Nearly half a century ago, Geoffrey Blainey’s The Tyranny of Distance argued that Australia’s geographical position shaped our psychological attitudes. The long distance between Australians and our colonial forebears in Europe, and also the United States, made us unsure of our future economic prosperity.
At about the time Blainey was writing, Donald Horne’s The Lucky Country described a resource-rich Australia that lacked the intellectual confidence to make the most of its natural endowments. Singapore’s long-standing Prime Minister Lee Kuan Yew also famously warned that Australia risked becoming the “poor white trash of Asia”, and advised that vast natural mineral wealth was neither necessary nor sufficient for long-term prosperity.
By the 1960s, however, Japan had already replaced the UK as Australia’s major trading partner, and the long journey towards greater engagement with the Asia-Pacific had begun. In fact, Australia’s economic relationship with Asia over the past half-century can be seen in terms of four overlapping “waves”, culminating with the rise of trade in services. This latest wave is still in motion, and is part of a story that has seen Australia succeed in replacing the tyranny of distance with the power of proximity.
The first wave: Black Jack’s shore break in Japan, 1957-72
In 1957, just 12 years after the end of the Second World War, Australian Trade Minister John “Black Jack” McEwen signed a commercial agreement with Japan. This agreement gave Australia a head start in Asia, and launched the Australian tradition of bipartisan support for increased trade engagement with the region. There followed a flurry of trade and, later, investment between Japan and Australia, notably in iron ore, coal and natural gas. By 1966 Japan was a key trading partner and had transformed itself from a nation devastated by war into a huge and affluent global economy.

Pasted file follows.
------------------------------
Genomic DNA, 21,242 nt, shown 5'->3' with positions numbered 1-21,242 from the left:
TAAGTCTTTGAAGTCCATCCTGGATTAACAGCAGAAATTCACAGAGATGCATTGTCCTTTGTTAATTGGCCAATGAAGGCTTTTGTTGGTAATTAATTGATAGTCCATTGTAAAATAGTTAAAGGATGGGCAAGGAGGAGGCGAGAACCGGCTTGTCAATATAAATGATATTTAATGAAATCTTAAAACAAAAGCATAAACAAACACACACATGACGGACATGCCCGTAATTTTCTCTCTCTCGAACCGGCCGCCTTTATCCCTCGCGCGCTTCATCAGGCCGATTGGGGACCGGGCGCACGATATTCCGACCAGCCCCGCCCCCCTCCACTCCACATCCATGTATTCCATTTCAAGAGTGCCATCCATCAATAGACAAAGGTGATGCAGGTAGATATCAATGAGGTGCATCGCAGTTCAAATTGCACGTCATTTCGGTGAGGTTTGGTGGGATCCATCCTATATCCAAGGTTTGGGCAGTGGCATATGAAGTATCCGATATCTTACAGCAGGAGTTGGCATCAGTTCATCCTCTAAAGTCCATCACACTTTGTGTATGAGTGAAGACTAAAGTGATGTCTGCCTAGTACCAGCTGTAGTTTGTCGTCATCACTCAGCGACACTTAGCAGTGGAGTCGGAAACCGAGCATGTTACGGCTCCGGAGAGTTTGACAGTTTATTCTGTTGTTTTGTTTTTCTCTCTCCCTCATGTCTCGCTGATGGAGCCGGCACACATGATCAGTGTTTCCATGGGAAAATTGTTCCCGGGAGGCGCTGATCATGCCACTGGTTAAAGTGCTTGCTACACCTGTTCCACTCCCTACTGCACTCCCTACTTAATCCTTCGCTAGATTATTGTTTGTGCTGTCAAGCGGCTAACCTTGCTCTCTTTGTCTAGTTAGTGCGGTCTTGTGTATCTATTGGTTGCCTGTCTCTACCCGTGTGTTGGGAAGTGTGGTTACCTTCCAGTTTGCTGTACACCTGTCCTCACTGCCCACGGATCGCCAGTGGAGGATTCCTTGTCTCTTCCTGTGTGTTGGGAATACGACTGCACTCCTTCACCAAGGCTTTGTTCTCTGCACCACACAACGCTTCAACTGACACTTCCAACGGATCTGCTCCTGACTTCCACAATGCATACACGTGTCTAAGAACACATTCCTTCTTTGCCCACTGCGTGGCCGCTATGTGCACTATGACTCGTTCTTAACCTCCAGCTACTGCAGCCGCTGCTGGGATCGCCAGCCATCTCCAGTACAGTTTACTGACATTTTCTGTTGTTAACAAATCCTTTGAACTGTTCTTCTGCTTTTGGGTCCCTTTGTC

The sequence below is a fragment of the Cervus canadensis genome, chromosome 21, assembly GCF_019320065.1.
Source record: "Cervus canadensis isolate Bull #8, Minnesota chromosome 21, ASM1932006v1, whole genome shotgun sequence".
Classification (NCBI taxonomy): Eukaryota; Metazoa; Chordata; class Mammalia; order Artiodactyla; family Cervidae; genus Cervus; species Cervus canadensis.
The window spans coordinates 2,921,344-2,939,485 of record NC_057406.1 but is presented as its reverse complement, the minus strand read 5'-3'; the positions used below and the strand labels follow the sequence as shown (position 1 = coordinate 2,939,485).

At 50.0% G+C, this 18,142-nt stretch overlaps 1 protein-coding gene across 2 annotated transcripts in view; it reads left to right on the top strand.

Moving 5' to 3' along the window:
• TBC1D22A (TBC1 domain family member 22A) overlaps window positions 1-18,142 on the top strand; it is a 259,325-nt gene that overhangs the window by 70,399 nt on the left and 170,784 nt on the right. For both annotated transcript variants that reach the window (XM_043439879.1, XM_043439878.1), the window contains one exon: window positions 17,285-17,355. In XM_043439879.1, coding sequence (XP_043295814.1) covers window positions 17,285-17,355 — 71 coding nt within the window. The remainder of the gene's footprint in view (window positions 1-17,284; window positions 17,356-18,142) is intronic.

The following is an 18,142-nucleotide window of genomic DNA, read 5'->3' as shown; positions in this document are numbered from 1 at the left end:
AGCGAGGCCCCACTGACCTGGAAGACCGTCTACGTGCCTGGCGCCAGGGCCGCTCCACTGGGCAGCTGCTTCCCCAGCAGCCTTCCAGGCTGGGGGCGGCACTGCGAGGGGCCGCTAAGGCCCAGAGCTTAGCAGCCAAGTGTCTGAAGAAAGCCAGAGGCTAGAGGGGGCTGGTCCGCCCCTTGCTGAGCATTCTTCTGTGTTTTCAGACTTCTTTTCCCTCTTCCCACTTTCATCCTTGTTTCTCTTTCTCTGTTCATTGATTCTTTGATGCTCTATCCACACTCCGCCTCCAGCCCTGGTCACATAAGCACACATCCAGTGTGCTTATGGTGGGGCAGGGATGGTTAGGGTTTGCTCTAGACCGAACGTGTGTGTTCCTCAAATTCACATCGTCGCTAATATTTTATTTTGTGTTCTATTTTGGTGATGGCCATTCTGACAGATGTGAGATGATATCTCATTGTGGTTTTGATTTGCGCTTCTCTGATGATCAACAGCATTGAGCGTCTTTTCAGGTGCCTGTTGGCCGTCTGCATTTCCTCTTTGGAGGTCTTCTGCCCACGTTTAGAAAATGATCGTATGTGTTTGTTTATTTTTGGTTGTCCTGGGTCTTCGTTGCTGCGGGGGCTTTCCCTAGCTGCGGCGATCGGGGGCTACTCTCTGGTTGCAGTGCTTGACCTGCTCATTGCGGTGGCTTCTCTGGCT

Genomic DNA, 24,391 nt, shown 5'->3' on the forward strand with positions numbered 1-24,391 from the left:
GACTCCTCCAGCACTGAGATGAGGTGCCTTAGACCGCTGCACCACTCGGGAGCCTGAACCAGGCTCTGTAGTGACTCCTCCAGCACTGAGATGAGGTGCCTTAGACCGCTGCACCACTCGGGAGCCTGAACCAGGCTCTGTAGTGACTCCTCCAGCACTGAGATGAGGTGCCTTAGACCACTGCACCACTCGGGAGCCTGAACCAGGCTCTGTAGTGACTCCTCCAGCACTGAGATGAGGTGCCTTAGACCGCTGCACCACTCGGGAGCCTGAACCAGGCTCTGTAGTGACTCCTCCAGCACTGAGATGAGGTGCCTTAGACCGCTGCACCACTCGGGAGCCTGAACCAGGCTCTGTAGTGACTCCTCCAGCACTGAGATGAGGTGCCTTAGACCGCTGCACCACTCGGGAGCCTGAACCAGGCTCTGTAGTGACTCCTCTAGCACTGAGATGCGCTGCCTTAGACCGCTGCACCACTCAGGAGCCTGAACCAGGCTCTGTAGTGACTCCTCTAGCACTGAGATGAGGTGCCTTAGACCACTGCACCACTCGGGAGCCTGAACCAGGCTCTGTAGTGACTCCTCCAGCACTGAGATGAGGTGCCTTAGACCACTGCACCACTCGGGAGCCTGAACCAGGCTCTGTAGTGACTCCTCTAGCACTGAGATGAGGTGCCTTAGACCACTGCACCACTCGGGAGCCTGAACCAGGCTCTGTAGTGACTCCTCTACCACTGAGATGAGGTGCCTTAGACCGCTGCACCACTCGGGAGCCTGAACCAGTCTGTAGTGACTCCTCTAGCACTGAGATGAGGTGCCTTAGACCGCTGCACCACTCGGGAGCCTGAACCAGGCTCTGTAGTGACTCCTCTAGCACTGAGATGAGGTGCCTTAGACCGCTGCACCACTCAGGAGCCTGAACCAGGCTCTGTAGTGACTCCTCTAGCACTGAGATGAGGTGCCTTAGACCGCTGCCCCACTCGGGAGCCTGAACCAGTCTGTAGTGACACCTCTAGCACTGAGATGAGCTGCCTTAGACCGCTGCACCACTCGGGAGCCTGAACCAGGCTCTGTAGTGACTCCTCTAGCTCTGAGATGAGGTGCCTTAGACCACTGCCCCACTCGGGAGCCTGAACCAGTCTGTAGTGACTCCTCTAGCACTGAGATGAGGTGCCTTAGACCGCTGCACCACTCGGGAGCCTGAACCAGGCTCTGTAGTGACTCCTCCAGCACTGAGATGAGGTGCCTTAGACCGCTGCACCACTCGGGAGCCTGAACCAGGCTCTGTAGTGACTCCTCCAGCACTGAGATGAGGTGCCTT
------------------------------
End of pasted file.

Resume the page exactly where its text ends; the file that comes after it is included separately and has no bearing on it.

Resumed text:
The second wave: Reaching out to China, 1972-82
As Japan re-entered the world economy, followed closely by Korea and a handful of other rapidly expanding Asian economies, China remained closed to the outside world with little economic engagement beyond its borders. However, Australian relations with China warmed considerably after Gough Whitlam visited Beijing as leader of the opposition in 1971 and formally established diplomatic relations as prime minister in 1972. It is in part thanks to this early wave, which complemented subsequent gestures, such as Australia’s support for China’s entry into the World Trade Organization (WTO) two decades later, that China now regards Australia as a key economic partner.
The third wave: Breaking down the tariff wall, 1983-2008
Lee Kuan Yew’s admonitions from Singapore came back to haunt Australia in the recession of 1982-83 when, despite a resource boom, the economy was stagnating beneath double-digit unemployment and inflation, a situation that was common throughout OECD countries at the time. In response, government reforms opened up the Australian economy and oriented it even more towards Asia. Moreover, it achieved this while maintaining social harmony through the so-called accord with the Australian Council of Trade Unions (ACTU). A mix of market and social policies was unleashed: the Australian dollar was floated, financial markets were reformed, and universal health care and a pension scheme were introduced alongside education reforms aimed at boosting productivity.
As for trade, the tariff wall that had kept Australia isolated for a century was dismantled. Australia supported the trade liberalisation espoused by the General Agreement on Tariffs and Trade (GATT) and its successor, the WTO, and helped launch the Asia-Pacific Economic Co-operation (APEC) group.